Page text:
Implementation Strategies to Promote Short-Course Radiation for Bone Metastases.

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IMPORTANCE: For patients with nonspine bone metastases, short-course radiotherapy (RT) can reduce patient burden without sacrificing clinical benefit. However, there is great variation in uptake of short-course RT across practice settings.

OBJECTIVE: To evaluate whether a set of 3 implementation strategies facilitates increased adoption of a consensus recommendation to treat nonspine bone metastases with short-course RT (ie, ≤5 fractions).

DESIGN, SETTING, AND PARTICIPANTS: This prospective, stepped-wedge, cluster randomized quality improvement study was conducted at 3 community-based cancer centers within an existing academic-community partnership. Rollout was initiated in 3-month increments between October 2021 and May 2022. Participants included treating physicians and patients receiving RT for nonspine bone metastases. Data analysis was performed from October 2022 to May 2023.

EXPOSURES: Three implementation strategies-(1) dissemination of published consensus guidelines, (2) personalized audit-and-feedback reports, and (3) an email-based electronic consultation platform (eConsult)-were rolled out to physicians.

MAIN OUTCOMES AND MEASURES: The primary outcome was adherence to the consensus recommendation of short-course RT for nonspine bone metastases. Mixed-effects logistic regression at the bone metastasis level was used to model associations between the exposure of physicians to the set of strategies (preimplementation vs postimplementation) and short-course RT, while accounting for patient and physician characteristics and calendar time, with a random effect for physician. Physician surveys were administered before implementation and after implementation to assess feasibility, acceptability, and appropriateness of each strategy.

RESULTS: Forty-five physicians treated 714 patients (median [IQR] age at treatment start, 67 [59-75] years; 343 women [48%]) with 838 unique nonspine bone metastases during the study period. Implementing the set of strategies was not associated with use of short-course RT (odds ratio, 0.78; 95% CI, 0.45-1.34; P = .40), with unadjusted adherence rates of 53% (444 lesions) preimplementation vs 56% (469 lesions) postimplementation; however, the adjusted odds of adherence increased with calendar time (odds ratio, 1.68; 95% CI, 1.20-2.36; P = .003). All 3 implementation strategies were perceived as being feasible, acceptable, and appropriate; only the perception of audit-and-feedback appropriateness changed before vs after implementation (19 of 29 physicians [66%] vs 27 of 30 physicians [90%]; P = .03, Fisher exact test), with 20 physicians (67%) preferring reports quarterly.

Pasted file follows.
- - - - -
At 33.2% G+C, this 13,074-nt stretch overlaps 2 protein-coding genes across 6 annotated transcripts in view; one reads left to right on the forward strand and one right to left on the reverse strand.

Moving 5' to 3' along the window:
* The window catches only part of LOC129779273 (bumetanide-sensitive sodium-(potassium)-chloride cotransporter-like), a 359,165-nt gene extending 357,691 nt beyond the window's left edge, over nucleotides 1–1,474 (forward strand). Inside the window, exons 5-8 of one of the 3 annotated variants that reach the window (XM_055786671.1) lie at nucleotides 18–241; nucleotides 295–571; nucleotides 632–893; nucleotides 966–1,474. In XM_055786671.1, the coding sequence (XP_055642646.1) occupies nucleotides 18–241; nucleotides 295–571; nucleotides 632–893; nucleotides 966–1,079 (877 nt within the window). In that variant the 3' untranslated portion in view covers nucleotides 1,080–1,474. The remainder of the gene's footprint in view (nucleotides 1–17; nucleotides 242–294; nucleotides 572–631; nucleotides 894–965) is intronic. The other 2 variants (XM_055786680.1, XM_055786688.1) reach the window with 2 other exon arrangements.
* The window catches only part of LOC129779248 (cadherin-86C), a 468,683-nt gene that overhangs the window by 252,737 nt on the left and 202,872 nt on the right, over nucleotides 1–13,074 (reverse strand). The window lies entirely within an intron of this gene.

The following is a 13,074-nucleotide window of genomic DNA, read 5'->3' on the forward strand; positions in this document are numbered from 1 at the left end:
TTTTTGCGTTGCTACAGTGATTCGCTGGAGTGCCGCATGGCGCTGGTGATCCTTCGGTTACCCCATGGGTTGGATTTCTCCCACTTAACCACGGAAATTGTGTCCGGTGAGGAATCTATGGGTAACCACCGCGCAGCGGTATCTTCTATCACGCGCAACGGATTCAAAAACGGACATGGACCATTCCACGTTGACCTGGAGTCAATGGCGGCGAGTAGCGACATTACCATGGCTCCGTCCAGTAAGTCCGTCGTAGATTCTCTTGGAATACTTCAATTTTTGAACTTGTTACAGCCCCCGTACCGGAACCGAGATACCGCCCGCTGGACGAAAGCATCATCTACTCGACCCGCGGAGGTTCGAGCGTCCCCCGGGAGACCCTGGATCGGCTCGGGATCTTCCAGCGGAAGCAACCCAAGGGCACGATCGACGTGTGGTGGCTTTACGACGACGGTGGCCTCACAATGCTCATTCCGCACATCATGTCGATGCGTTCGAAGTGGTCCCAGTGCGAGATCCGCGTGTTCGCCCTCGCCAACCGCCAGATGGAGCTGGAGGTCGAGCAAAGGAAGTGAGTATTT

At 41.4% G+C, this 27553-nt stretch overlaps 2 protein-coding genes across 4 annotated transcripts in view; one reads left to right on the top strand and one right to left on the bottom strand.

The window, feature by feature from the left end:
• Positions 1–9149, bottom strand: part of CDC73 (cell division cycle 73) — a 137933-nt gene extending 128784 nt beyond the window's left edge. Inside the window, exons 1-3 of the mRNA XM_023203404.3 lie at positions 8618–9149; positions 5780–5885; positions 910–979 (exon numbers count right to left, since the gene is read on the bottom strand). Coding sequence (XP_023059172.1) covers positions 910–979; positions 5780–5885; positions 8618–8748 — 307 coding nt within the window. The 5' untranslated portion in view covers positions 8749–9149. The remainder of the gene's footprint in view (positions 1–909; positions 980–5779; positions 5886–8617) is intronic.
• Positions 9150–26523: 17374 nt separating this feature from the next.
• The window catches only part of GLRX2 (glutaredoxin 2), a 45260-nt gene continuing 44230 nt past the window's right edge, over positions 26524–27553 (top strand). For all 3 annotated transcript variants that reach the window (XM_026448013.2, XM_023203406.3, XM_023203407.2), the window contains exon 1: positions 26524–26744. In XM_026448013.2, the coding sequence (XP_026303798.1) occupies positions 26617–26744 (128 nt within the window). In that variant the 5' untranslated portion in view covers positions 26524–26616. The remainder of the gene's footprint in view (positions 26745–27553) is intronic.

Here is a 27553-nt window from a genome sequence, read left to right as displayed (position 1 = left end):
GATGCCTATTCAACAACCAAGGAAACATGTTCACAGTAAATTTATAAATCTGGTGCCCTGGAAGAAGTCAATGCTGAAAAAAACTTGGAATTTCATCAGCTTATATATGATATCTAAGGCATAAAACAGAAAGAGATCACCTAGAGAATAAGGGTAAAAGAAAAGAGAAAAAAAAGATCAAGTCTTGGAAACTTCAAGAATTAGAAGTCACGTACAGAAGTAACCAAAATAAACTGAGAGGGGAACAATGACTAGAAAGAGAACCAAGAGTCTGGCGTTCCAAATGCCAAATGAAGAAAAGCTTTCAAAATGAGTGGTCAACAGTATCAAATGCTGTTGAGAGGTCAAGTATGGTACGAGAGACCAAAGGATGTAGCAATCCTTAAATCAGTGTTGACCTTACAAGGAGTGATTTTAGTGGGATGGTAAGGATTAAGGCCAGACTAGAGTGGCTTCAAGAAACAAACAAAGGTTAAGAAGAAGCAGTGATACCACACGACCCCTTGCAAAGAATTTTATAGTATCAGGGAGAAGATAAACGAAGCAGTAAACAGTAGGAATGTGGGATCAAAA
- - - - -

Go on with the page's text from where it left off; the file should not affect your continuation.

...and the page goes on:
CONCLUSIONS AND RELEVANCE: In this quality improvement study, a multicomponent set of implementation strategies was not associated with increased use of short-course RT within an academic-community partnership. However, practice improved with time, perhaps owing to secular trends or physician awareness of the study. Audit-and-feedback was more appropriate than anticipated. Findings support the need to investigate optimal approaches for promoting evidence-based radiation practice across settings.





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Medicine and Health Sciences | Oncology




Department of Radiology and Diagnostic Medical Imaging

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